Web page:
“When we deal with people honestly, and with kindness, faithfulness, and gentleness, we send the message that we care. In return, we are treated the same way, because what we give to others often comes back to us.” – Sir John Templeton
There’s a lot of talk these days about empathy. Why empathy is good for business and why it’s bad. Predictably, the question of empathy experiences a renaissance whenever those in the public eye shine a light on the shadow side of power. But we bandy about the term empathy as if its meaning is obvious, like understanding the feelings of another person or walking in their shoes. We judge who has it and who doesn’t, or rank the top ten most empathic places to work. Because, of course, we must quantify empathy to give it the gravitas it achingly deserves.
On the upside we are told empathic leaders engender trust and collaborative cultures. On the down side, empathy can lead to poor and irrational decision making. There’s research to prove both sides of the argument depending on which definition of empathy is used. This polarization causes more confusion than anything. Let’s dig a little deeper because understanding empathy more as a fluid human ability allows us room for growth. It’s the bedrock for kindness, compassion, collaboration, generosity, taking perspective, and living a purposeful life.
I recall a major empathic fail when I was working as a research scientist. It was the day after the September 11th tragedy and the boss called the company together seemingly to console one another. Instead, he shared how it affected him and his family. He rattled off who knew who, and which acquaintance worked on what floor in the Twin Towers. Not once did he ask how the horrific event affected the rest of us. My sweet neighbor, a new father who had lived one floor below me, perished on AA Flight 11; another co-worker knew a woman from TJX, also a passenger; another had visited the World Trade Center with his kids on a New York tour just a month prior; one had a schoolmate who was called in as an emergency responder. Whether there was a direct connection or not, we were all in some state of shock and anguish. The tragedy became about him. I left bereft and seething with rage.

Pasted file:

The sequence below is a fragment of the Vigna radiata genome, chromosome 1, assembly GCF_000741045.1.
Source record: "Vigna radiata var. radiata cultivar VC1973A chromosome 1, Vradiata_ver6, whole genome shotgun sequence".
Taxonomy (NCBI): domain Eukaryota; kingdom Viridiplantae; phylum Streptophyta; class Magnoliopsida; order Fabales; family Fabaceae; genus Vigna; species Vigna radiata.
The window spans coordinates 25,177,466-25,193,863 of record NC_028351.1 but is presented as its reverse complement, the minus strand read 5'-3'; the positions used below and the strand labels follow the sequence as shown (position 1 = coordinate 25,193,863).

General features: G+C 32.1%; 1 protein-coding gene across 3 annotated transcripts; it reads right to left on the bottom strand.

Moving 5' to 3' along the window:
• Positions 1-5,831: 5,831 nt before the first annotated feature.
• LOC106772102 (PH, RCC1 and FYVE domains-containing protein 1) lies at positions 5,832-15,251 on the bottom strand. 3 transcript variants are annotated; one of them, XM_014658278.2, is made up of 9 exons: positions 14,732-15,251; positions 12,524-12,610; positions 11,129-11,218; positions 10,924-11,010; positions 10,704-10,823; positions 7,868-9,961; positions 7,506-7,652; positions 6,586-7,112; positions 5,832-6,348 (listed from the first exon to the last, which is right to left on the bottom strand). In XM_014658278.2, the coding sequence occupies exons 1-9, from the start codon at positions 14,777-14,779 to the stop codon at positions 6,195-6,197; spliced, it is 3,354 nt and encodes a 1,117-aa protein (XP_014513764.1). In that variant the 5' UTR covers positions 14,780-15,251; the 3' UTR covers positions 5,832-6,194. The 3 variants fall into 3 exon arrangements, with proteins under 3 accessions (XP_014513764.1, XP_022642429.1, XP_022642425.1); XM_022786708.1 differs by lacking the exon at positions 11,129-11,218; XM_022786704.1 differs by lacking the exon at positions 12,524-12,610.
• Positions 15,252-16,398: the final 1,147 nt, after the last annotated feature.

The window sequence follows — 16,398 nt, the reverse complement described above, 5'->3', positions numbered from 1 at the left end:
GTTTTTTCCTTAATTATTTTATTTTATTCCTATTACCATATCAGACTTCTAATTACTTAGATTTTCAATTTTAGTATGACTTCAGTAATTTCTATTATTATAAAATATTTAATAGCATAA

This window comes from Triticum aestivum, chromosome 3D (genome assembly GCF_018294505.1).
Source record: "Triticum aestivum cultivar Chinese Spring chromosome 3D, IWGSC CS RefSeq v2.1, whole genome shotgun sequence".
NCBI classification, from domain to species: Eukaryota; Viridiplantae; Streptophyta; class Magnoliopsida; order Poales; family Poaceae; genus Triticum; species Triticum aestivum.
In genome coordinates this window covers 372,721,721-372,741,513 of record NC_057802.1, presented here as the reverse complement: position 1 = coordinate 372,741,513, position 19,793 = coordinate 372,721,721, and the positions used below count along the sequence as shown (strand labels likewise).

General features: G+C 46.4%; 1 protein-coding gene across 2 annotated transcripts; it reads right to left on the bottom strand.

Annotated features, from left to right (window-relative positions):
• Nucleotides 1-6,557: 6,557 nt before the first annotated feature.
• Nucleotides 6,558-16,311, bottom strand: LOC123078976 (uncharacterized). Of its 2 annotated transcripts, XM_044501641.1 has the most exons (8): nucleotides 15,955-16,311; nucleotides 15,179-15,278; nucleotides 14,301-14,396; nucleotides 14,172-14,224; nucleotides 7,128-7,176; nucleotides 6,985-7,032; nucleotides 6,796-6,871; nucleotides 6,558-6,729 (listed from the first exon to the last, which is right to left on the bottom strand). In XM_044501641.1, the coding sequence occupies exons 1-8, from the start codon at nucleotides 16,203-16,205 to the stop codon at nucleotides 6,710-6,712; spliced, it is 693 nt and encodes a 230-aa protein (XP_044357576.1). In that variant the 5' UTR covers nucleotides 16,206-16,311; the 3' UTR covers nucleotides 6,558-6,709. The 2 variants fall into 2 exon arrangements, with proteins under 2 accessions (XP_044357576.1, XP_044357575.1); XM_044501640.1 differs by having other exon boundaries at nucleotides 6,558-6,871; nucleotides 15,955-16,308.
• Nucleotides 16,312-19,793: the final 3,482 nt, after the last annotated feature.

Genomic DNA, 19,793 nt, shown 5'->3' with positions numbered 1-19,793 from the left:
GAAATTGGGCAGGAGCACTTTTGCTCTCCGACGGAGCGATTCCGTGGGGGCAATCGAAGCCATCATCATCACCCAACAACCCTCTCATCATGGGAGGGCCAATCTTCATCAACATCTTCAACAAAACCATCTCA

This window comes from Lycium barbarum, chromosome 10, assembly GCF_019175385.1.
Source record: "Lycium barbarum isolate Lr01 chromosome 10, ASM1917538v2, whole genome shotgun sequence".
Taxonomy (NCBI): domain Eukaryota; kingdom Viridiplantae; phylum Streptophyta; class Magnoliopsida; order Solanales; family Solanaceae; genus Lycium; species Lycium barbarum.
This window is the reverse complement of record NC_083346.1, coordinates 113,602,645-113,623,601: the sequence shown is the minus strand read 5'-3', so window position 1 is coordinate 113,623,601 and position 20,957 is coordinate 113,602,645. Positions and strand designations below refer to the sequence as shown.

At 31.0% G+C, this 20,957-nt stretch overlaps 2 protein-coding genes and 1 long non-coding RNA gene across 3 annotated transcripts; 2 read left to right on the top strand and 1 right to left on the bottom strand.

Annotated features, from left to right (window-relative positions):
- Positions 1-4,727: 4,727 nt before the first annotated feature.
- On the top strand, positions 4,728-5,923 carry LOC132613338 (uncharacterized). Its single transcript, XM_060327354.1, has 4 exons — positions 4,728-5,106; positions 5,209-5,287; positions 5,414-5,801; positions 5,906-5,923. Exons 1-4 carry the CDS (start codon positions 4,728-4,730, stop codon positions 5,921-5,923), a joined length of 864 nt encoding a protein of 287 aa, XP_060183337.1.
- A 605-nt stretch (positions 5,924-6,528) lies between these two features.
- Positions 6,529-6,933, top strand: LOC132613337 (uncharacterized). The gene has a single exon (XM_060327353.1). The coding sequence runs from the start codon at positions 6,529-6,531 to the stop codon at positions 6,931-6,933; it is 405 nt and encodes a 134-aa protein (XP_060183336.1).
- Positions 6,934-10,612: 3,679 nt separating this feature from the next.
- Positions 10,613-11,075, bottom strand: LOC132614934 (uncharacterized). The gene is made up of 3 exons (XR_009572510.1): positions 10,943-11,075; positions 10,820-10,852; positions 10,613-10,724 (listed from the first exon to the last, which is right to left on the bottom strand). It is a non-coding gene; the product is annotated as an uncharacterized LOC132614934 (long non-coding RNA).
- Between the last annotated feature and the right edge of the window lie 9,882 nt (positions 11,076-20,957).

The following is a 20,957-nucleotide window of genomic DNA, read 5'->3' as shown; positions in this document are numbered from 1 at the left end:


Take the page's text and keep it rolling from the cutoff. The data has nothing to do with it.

But empathic failures happen all the time in much smaller interactions. More often than not, they are unintentional. Today’s societal pressures and attitudes reinforce independence, competition, social comparison, self-absorption, and personal achievement — hardly the seeds for empathy. It helps to be explicit about what empathy is because, I argue, we could all use some remedial training. And since we spend most of our time working with other people in one way or another, in real spaces or virtually, it’s good to get reminders.
Rather than some fixed ability, empathy falls along a continuum of emotional resonance with others. It’s a prosocial emotion, meaning it connects us to others in meaningful ways. Like any emotion, empathy is fleeting and impermanent. Perhaps uniquely, however, empathy fuels other emotions: sadness, anger, grief, happiness, joy and love. Like baker’s yeast used for leavening, empathy is organic, and it needs nourishment in order to grow.
The word empathy means “feeling into” something or someone. Empathy engages your imagination as you sense the thoughts, feelings, and intentions of other people. It thrives with nurturing experiences, secure attachments to caring people, and in trustworthy environments. It is also shaped by trial and error, discernment, and by knowing personally and deeply what it feels like to be hurt and to do the hurting.